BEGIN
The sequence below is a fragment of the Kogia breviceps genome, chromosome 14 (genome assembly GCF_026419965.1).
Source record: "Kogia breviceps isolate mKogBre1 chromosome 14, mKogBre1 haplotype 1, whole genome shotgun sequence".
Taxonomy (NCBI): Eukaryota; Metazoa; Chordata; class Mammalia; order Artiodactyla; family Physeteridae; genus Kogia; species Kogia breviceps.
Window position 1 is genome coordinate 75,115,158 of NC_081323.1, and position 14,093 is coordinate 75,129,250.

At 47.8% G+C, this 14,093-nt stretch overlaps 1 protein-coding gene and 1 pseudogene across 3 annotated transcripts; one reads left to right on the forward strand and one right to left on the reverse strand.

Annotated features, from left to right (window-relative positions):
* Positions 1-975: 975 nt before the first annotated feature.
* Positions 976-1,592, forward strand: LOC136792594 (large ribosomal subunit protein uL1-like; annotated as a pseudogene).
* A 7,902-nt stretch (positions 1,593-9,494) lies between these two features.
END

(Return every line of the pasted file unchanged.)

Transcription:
The sequence below is a fragment of the Kogia breviceps genome, chromosome 14 (genome assembly GCF_026419965.1).
Source record: "Kogia breviceps isolate mKogBre1 chromosome 14, mKogBre1 haplotype 1, whole genome shotgun sequence".
Taxonomy (NCBI): Eukaryota; Metazoa; Chordata; class Mammalia; order Artiodactyla; family Physeteridae; genus Kogia; species Kogia breviceps.
Window position 1 is genome coordinate 75,115,158 of NC_081323.1, and position 14,093 is coordinate 75,129,250.

At 47.8% G+C, this 14,093-nt stretch overlaps 1 protein-coding gene and 1 pseudogene across 3 annotated transcripts; one reads left to right on the forward strand and one right to left on the reverse strand.

Annotated features, from left to right (window-relative positions):
* Positions 1-975: 975 nt before the first annotated feature.
* Positions 976-1,592, forward strand: LOC136792594 (large ribosomal subunit protein uL1-like; annotated as a pseudogene).
* A 7,902-nt stretch (positions 1,593-9,494) lies between these two features.